February 21, 2007 18:40 ET

CN recognizes need for back-to-work legislation to end UTU strike in Canada

MONTREAL, QUEBEC--(CCNMatthews - Feb. 21, 2007) - CN, confronted by intense internal divisions within the striking United Transportation Union (UTU) in Canada, said today it acknowledges the need for Canadian government legislation to end the labour dispute.

E. Hunter Harrison, president and chief executive officer, said: "Although CN's preference has always been to achieve new labour agreements through free collective bargaining without third-party intervention, we believe government legislation is warranted at this time given internal UTU divisions that have hampered the union's bargaining efforts.

"CN (TSX:CNR)(NYSE:CNI) believes the federal government must proceed expeditiously with legislation providing for a mediation/arbitration process to settle a new collective agreement between CN and the UTU. We believe Parliament should support such legislation to ensure its quick passage."

CN continues to offer freight service across its network in Canada with management personnel filling in for striking UTU members, and it remains in negotiations with the authorized UTU bargaining representatives with the assistance of a federal mediator.

The UTU, which represents 2,800 conductors and yard-service employees at CN in Canada, launched its strike at 0001 hours Feb. 10.

CN's other unionized employees remain on the job in Canada and the United States. Excluded from strike action are UTU members employed on CN's Northern Quebec Internal Short Line, Algoma Central Railway in northern Ontario, and Mackenzie Northern Railway in northern Alberta.

This news release contains forward-looking statements. CN cautions that, by their nature, forward-looking statements involve risk and uncertainties, and that its results could differ materially from those expressed or implied in such statements. Important factors that could cause such differences include, but are not limited to, industry competition, legislative and/or regulatory developments, compliance with environmental laws and regulations, various events which could disrupt operations, including natural events such as severe weather, droughts, floods and earthquakes, the effects of adverse general economic and business conditions, inflation, currency fluctuations, changes in fuel prices, labour disruptions, environmental claims, investigations or proceedings, other types of claims and litigation, and other risks detailed from time to time in reports filed by CN with securities regulators in Canada and the United States. Reference should be made to CN's most recent Form 40-F filed with the United States Securities and Exchange Commission, its Annual Information Form filed with the Canadian securities regulators, its 2005 Annual Consolidated Financial Statements and Notes thereto and Management's Discussion and Analysis (MD&A), as well as its 2006 quarterly consolidated financial statements and MD&A, for a summary of major risks.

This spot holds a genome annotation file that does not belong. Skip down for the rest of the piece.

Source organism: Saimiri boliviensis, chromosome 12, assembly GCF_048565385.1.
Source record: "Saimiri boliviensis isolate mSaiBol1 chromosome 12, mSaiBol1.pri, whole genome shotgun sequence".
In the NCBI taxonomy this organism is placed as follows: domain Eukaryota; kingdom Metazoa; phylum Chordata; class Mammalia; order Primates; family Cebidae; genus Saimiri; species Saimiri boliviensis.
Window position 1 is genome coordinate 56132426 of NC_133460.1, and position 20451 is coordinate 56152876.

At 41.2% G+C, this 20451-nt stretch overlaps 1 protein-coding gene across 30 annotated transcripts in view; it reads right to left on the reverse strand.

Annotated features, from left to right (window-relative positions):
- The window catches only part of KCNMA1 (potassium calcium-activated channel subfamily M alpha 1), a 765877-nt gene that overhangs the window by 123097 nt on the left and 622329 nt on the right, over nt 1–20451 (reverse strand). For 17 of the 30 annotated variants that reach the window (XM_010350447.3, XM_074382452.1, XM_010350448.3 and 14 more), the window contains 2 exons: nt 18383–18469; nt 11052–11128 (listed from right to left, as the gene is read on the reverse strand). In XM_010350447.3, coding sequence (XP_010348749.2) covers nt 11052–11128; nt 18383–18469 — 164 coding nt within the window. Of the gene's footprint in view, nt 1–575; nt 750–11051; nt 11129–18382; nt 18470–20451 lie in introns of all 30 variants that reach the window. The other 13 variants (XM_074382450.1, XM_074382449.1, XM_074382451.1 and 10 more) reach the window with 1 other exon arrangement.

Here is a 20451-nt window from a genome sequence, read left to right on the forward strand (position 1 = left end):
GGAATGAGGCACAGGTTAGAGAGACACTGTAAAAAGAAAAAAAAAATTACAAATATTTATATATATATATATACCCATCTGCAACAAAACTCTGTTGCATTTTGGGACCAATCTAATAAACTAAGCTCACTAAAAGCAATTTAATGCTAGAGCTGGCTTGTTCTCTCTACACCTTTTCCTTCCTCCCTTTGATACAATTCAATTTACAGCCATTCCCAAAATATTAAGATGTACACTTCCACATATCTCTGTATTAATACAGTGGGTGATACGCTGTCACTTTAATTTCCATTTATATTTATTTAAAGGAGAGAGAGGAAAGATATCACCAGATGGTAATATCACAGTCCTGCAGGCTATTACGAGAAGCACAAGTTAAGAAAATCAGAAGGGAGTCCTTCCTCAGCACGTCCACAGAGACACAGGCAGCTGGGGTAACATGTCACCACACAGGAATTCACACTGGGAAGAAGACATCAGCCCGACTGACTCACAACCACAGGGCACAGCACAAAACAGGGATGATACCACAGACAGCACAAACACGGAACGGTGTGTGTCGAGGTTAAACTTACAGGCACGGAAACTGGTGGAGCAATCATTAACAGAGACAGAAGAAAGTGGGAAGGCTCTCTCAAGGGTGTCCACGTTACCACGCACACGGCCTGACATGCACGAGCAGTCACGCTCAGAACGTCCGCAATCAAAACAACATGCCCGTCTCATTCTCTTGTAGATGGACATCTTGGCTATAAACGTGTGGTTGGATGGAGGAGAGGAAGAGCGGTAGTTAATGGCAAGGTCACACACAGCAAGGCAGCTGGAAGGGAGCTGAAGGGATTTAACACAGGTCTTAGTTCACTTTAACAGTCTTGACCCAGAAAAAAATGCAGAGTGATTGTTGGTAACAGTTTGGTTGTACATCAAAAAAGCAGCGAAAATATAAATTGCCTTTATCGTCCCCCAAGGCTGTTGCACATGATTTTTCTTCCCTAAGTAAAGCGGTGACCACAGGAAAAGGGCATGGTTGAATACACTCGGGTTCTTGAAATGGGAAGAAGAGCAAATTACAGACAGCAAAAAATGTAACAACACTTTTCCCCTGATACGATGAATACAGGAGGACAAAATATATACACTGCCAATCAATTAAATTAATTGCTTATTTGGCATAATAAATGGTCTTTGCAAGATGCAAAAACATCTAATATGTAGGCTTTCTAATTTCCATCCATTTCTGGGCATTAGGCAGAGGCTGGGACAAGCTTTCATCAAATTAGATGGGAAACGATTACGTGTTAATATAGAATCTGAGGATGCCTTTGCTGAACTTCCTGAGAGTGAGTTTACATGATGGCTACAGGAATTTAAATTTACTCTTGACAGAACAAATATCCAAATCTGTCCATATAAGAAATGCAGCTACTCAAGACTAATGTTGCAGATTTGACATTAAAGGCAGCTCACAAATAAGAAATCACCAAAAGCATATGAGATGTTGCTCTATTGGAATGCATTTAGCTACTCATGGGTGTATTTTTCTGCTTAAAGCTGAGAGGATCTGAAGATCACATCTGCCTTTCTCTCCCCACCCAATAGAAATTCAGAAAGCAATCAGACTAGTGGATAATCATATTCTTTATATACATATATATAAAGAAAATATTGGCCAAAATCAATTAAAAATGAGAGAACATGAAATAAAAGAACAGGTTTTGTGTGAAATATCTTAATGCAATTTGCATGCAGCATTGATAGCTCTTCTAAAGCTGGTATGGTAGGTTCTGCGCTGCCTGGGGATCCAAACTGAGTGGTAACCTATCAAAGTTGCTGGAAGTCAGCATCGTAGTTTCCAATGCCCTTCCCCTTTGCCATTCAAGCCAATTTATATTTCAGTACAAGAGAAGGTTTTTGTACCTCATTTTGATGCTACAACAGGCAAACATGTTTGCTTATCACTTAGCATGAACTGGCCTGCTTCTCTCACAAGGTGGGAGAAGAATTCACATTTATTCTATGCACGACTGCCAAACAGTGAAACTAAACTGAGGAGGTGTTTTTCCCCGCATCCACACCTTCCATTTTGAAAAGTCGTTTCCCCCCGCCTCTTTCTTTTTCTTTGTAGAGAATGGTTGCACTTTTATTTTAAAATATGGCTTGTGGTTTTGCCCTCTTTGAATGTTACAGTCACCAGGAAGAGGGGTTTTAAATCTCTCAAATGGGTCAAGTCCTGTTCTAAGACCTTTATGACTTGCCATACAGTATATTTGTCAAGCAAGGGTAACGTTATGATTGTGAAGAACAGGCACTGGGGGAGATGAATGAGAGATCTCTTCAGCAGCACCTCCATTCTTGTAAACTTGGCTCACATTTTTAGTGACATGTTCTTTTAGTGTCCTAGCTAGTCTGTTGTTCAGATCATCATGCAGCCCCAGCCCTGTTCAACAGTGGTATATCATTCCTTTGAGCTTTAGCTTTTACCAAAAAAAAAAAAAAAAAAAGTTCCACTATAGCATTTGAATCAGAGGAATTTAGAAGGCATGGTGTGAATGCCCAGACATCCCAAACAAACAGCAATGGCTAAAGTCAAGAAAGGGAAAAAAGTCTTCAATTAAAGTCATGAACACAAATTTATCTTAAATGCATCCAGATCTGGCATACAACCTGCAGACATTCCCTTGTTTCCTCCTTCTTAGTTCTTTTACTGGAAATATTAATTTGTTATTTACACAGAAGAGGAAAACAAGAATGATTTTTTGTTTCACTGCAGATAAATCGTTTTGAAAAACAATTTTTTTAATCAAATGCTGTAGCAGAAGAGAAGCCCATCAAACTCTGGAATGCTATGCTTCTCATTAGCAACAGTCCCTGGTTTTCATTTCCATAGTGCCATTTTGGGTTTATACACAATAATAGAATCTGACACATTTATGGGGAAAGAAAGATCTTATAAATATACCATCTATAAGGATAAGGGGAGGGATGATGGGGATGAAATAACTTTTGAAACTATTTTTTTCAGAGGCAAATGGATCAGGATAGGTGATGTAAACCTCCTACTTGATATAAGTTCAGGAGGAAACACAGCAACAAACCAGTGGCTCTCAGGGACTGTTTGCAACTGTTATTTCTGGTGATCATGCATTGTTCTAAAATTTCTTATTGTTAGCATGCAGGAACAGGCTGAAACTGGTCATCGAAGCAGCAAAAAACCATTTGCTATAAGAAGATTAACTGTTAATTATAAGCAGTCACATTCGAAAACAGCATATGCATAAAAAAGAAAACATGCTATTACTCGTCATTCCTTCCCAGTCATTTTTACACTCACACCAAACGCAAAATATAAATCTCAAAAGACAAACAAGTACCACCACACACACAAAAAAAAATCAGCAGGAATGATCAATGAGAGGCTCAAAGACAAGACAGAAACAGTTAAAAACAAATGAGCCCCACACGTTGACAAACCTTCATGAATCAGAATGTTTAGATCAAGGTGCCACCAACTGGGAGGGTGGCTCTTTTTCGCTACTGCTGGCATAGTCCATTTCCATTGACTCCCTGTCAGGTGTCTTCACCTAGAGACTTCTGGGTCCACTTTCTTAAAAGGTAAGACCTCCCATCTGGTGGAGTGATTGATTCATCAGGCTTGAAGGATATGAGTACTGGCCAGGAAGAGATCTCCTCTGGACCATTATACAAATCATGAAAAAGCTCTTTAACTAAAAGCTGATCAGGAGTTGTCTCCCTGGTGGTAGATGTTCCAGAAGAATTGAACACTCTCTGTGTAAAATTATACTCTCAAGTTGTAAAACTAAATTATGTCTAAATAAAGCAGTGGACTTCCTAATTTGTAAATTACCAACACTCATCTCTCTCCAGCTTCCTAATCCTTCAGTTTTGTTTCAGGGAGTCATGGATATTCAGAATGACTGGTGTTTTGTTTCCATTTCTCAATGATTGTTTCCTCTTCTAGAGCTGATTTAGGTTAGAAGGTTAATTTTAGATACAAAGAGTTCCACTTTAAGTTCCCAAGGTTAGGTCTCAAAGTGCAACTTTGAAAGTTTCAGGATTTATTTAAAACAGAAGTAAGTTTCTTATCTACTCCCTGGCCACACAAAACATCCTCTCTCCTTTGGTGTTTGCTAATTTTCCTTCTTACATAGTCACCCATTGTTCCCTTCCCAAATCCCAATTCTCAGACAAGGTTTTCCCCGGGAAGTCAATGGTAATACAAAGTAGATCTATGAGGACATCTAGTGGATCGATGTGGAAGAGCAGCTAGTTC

CN - Canadian National Railway Company - spans Canada and mid-America, from the Atlantic and Pacific oceans to the Gulf of Mexico, serving the ports of Vancouver, Prince Rupert, B.C., Montreal, Halifax, New Orleans, and Mobile, Ala., and the key cities of Toronto, Buffalo, Chicago, Detroit, Duluth, Minn./Superior, Wis., Green Bay, Wis., Minneapolis/St. Paul, Memphis, St. Louis, and Jackson, Miss., with connections to all points in North America.

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